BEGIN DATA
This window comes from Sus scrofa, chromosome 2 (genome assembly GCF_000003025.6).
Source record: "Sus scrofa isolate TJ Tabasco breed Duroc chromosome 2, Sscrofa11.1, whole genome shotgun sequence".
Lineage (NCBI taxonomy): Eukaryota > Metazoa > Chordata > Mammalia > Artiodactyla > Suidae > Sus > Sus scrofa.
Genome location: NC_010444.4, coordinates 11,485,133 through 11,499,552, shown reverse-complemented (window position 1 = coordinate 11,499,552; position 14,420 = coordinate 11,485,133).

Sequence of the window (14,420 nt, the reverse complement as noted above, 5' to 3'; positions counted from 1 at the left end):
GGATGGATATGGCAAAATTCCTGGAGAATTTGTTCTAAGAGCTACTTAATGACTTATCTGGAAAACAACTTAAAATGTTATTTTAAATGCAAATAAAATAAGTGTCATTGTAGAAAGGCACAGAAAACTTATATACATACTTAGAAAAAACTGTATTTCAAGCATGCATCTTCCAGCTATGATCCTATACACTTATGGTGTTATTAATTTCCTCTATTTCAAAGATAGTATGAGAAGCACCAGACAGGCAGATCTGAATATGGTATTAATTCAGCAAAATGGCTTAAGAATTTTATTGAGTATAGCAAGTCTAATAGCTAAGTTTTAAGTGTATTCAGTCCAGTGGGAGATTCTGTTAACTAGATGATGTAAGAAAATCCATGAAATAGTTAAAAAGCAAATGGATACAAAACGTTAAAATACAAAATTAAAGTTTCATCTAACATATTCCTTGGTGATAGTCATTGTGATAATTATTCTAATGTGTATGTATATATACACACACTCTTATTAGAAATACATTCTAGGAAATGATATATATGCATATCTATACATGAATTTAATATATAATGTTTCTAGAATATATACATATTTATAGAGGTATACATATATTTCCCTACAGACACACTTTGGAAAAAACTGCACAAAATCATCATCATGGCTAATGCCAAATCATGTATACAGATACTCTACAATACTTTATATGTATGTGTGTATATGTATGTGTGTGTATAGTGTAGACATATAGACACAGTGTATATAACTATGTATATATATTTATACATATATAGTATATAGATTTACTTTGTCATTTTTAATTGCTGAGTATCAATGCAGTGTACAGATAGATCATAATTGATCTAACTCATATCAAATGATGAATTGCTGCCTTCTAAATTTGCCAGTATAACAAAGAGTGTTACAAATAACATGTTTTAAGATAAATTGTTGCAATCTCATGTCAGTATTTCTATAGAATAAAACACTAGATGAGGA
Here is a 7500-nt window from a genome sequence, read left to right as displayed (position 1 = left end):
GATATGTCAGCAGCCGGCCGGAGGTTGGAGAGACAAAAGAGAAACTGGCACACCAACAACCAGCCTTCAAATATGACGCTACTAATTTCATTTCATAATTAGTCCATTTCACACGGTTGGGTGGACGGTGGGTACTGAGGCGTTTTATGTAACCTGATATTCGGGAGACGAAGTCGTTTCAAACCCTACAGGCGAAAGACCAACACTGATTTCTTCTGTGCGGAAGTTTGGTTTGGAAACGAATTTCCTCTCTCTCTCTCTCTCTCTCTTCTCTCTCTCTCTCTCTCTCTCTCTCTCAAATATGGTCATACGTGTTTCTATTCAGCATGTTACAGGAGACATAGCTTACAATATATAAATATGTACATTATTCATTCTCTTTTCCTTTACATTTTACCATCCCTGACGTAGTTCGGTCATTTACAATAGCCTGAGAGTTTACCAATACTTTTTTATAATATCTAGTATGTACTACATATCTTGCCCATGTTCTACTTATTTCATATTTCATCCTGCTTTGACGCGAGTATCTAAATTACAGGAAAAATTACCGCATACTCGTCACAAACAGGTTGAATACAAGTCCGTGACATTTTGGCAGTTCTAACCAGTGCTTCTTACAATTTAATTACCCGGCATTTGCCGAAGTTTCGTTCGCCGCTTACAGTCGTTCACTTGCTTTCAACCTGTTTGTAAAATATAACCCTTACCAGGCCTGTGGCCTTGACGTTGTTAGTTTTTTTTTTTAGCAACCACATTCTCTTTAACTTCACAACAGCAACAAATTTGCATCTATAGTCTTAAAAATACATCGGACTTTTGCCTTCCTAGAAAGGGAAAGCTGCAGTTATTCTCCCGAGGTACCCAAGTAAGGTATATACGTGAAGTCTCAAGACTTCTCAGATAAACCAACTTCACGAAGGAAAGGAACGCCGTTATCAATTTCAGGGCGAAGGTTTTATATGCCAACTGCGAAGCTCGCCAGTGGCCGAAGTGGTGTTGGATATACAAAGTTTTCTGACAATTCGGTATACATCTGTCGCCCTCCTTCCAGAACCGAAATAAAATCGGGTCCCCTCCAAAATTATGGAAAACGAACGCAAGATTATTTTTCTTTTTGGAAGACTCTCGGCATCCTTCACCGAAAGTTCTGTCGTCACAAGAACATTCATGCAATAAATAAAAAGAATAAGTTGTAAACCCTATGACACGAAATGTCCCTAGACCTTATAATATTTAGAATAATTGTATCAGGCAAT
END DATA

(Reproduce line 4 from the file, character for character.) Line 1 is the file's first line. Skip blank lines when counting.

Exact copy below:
Genome location: NC_010444.4, coordinates 11,485,133 through 11,499,552, shown reverse-complemented (window position 1 = coordinate 11,499,552; position 14,420 = coordinate 11,485,133).